It’s no secret that we’re living in a time of profound economic inequality. Workers and occupations are increasingly concentrated at the low and high ends of the economic ladder. The middle class in the United States is hollowing out, and a raft of research across multiple disciplines has found that this is perpetuating racial disparities, tearing the social fabric, and undermining democracy. It’s time to fix our broken approach to talent management, for the good of not just workers and companies but also society as a whole.

Companies that use the bachelor’s degree as a filter when filling positions that don’t require it are hiring inefficiently and overlooking workers they desperately need.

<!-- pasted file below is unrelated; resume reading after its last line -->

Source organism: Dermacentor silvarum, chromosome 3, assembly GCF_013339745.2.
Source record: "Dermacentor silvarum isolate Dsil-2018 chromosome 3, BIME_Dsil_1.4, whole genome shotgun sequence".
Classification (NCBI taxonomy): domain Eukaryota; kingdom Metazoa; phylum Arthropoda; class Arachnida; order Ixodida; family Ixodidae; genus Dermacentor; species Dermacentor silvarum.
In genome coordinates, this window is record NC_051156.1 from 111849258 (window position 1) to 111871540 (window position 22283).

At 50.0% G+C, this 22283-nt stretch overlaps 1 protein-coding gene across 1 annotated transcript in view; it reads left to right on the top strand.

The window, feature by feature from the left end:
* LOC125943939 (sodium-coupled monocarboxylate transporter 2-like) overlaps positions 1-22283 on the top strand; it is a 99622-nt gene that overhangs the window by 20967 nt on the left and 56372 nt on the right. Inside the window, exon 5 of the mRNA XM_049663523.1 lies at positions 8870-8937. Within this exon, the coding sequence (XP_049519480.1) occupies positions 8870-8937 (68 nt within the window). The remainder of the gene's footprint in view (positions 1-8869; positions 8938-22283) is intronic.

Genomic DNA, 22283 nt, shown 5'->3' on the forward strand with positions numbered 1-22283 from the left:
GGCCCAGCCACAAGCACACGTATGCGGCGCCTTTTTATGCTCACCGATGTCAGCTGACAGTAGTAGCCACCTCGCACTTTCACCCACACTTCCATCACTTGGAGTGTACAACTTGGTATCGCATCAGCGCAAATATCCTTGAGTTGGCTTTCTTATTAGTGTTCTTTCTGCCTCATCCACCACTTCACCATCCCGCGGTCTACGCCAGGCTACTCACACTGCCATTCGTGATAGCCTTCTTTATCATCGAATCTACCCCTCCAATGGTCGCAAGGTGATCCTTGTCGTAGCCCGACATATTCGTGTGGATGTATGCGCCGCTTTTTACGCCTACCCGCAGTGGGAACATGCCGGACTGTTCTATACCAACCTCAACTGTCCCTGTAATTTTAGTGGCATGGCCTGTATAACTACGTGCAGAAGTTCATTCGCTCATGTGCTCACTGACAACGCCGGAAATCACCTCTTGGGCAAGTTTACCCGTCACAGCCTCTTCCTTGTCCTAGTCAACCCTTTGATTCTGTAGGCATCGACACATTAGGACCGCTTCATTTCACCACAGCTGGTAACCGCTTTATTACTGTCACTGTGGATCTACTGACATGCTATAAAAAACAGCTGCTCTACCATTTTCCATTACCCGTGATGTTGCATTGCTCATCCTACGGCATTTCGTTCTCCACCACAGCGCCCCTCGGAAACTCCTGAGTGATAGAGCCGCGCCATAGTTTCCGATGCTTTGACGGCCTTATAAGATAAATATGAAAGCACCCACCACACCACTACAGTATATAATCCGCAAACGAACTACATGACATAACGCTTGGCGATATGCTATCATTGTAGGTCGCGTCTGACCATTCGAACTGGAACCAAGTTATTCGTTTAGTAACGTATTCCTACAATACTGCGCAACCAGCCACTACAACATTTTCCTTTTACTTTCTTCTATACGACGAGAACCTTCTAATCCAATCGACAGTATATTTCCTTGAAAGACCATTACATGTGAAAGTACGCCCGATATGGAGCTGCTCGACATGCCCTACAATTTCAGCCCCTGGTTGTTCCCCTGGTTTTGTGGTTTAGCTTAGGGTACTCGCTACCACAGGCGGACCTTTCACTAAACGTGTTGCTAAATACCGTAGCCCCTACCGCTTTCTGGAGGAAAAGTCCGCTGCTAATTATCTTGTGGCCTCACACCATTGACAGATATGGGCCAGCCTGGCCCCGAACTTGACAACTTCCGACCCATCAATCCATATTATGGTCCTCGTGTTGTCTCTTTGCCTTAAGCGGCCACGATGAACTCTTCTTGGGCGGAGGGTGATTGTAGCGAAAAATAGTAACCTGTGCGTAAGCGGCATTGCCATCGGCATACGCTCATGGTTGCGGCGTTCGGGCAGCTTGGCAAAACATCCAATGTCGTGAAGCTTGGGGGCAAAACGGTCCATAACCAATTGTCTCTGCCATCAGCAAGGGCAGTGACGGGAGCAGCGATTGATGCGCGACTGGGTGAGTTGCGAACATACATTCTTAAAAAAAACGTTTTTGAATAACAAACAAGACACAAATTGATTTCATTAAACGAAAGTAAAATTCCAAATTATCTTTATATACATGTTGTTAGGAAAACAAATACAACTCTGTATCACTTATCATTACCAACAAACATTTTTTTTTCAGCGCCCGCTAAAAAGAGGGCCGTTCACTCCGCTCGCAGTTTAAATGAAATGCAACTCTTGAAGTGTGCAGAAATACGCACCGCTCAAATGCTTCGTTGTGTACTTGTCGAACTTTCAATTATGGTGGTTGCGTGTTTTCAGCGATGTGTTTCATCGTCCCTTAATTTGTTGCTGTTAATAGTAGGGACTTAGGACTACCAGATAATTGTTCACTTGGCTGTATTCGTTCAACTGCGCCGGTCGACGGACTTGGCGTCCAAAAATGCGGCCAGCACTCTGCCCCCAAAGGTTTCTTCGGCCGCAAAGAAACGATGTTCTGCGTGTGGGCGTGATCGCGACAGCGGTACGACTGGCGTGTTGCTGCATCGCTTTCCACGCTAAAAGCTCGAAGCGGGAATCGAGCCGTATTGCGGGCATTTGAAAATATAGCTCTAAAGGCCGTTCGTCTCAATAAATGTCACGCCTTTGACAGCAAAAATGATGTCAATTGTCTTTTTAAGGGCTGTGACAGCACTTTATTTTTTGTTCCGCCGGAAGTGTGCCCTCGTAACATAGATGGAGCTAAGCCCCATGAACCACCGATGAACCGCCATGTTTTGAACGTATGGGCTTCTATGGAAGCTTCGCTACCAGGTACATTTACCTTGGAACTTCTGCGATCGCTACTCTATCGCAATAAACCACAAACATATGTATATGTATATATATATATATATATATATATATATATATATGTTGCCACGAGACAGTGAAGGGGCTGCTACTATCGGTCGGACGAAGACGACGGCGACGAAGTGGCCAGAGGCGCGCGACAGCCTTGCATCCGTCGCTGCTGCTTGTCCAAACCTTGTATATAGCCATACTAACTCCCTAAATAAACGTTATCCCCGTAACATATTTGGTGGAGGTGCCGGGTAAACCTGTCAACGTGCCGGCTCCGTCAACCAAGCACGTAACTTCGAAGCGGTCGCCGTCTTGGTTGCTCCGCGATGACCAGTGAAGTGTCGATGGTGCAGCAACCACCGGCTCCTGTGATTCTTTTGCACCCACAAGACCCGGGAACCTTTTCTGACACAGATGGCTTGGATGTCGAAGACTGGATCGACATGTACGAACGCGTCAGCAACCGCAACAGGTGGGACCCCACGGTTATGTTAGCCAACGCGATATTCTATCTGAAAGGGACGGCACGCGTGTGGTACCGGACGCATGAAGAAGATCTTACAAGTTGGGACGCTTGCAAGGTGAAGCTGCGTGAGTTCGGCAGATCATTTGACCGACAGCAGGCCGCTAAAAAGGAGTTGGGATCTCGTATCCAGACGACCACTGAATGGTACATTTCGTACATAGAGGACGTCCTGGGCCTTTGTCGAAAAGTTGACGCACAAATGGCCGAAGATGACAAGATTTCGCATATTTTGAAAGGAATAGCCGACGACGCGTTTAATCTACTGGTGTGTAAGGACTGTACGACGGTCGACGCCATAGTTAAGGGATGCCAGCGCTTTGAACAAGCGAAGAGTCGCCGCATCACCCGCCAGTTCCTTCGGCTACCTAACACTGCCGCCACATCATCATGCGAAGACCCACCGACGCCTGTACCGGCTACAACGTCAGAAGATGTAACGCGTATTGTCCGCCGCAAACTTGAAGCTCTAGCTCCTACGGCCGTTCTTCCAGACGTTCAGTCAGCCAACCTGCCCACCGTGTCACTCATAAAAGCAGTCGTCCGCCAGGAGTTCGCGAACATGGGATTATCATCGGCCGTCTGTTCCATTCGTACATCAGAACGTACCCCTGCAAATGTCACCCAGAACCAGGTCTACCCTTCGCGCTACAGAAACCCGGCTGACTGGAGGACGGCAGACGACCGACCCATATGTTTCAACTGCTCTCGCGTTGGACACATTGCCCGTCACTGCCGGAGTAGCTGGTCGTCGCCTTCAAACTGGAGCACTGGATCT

We three have long been deeply compelled by questions about how companies find, treat, and support the employees who are at the core of any business. Colleen directs Harvard Business School’s Race, Gender & Equity (RGE) Initiative, which aims to eradicate racial and gender-based disparities and other forms of inequality in organizations and society at large. Boris has been researching and teaching about effective hiring and retention, and about managing for diversity, equity, and inclusion, for more than 20 years, and he is a faculty affiliate at the RGE Initiative. And Ginni is a former CEO of IBM who expanded opportunities there for people of diverse backgrounds and who now serves as a cochair of OneTen, a coalition of employers committed to hiring Black workers without four-year degrees into family-sustaining jobs.